The fast beats the slow. Startups have a sense of urgency and use speed to their advantage and sprint toward their goals. I try to foster a sense of urgency at every level at Numerix. When we see an opportunity, we must act fast. Our market and our customers won’t wait. Now, I want to clarify that by urgency I do not mean being manic and treating opportunities as if they are emergencies. I simply mean being proactive and “quick to seize” while also being vigilant in trying to avoid getting slammed by any potential hazards along the way.

Here’s an example of how I exhibited urgency towards an opportunity that resulted in a great outcome for Numerix.

I recognized very early on, right at the cusp of the 2008 financial crisis, that failure, reputation damage and, ultimately, risk management, would enter into extreme circumstances for capital markets players. Seeing how the crisis would expose gaps in the risk management practices of financial institutions, I quickly pivoted Numerix into the broader capital markets risk management space. We introduced new analytic offerings and derivative pricing solutions that became game changers for the firm and the financial services industry.

The watershed moment was the fall of Lehman Brothers. With trillions of dollars in outstanding derivatives needing to be reconciled with counterparties, Numerix was selected on behalf of the Lehman creditors to value millions of terminated trades. This was arguably the most complex and one of the largest derivatives’ portfolios in the world.

Not only did Numerix facilitate the unwinding of these positions, but because of its work, Lehman was able to return over $15 billion to creditors.

As Numerix worked side-by-side with the Lehman traders and IT staff, it was clear that a more integrated and holistic approach for managing risk was not something that was nice to have, but a requirement. Through this experience, I recognized an opportunity to look at risk differently. So, I made the key decision to re-evaluate Numerix’s core analytics solution and creatively determine how it could be maximized to pivot the organization into what became a rapidly changing market of derivatives risk management. Numerix is today recognized as the leading risk solutions provider in the capital markets.

4. Take Risks

Hockey legend Wayne Gretzky once said, “You miss 100 percent of the shots you don’t take.” He took a lot of shots and made a lot of goals. He won four Stanley Cup championships and holds 61 National Hockey League records.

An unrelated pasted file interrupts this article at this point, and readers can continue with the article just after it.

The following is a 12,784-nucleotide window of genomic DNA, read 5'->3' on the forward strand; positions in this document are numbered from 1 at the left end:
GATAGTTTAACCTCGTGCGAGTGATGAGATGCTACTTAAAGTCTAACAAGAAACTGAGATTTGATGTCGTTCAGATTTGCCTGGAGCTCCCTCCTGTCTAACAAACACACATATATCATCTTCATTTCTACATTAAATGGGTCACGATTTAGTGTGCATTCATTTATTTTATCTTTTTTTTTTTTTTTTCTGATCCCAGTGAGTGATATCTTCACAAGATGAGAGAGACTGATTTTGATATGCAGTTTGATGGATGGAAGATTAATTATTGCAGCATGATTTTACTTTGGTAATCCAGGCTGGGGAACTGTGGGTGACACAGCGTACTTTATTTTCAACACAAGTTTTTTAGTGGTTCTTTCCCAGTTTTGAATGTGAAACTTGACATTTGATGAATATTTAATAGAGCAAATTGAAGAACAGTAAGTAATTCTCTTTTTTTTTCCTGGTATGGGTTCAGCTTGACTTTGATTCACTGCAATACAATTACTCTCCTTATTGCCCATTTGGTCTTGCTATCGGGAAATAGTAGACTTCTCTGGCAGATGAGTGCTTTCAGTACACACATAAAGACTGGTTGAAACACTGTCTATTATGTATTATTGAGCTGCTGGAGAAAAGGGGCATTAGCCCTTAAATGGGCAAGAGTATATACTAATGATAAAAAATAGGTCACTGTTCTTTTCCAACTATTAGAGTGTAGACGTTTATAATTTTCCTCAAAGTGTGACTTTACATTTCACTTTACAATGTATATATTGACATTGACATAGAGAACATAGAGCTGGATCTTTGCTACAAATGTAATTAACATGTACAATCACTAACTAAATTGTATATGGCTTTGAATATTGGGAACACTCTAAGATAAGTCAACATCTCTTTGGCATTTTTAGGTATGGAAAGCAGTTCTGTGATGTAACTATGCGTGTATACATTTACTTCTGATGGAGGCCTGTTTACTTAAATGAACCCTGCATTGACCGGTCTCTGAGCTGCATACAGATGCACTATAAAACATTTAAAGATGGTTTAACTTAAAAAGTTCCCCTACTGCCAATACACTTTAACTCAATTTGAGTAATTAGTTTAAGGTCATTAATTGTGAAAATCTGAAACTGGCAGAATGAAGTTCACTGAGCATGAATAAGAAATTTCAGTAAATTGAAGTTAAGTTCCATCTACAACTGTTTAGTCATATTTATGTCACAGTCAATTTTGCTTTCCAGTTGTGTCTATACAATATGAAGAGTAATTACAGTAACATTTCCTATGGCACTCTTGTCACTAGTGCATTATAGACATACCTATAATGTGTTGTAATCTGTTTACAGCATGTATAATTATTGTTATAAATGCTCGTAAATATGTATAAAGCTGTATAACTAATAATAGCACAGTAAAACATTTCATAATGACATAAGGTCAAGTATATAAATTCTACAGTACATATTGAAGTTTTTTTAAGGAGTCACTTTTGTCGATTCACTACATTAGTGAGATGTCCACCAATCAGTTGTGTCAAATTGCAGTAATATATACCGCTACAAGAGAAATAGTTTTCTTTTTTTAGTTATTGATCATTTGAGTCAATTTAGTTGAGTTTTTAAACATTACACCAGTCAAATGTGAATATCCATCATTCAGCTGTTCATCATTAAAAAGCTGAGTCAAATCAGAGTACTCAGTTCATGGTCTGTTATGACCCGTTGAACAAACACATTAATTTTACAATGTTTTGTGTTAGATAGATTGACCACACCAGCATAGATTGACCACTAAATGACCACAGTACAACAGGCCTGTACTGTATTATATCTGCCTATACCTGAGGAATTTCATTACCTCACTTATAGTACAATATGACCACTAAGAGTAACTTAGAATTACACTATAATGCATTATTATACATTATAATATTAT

Startups need to take risks—they need to shoot for those goals. However, many business leaders view taking risks as a reckless activity. In business, risk is certainly associated with potential danger or loss.

I certainly understand that. Regardless of how much planning and calculating we do, Numerix can never know if a risk we take will pay off. However, this does not deter us from taking what we view as the risks—the shots—we find necessary to get the edge over the competition.

The Benefit of not Being a Startup? Wisdom
As I mentioned earlier, Numerix has been around a while and we are a fintech veteran. We’ve learned from our lessons. We’ve seen what doesn’t work. It’s important for me to continuously acknowledge that some of the attributes and habits of a start-up mentality can hurt an established company (e.g., quick-decision errors, insufficient planning, no map for long-term growth). It’s important to be cognizant of the fact that 90% of startups fail.

So, I guide Numerix in capturing what we think are the best attributes of startups, but ensure we leverage our experience and wisdom to avoid newbie mistakes and deliver the best to our clients.

Steve O'Hanlon is president and CEO of Numerix, a Fintech specializing in solutions for capital markets. O'Hanlon has spent his 25+ year career in leadership positions growing start-ups and SMBs across the financial services technology industry. He has a passion for entrepreneurship, leadership and innovation. Today O'Hanlon is focused on building businesses, promoting a digital mindset and driving success.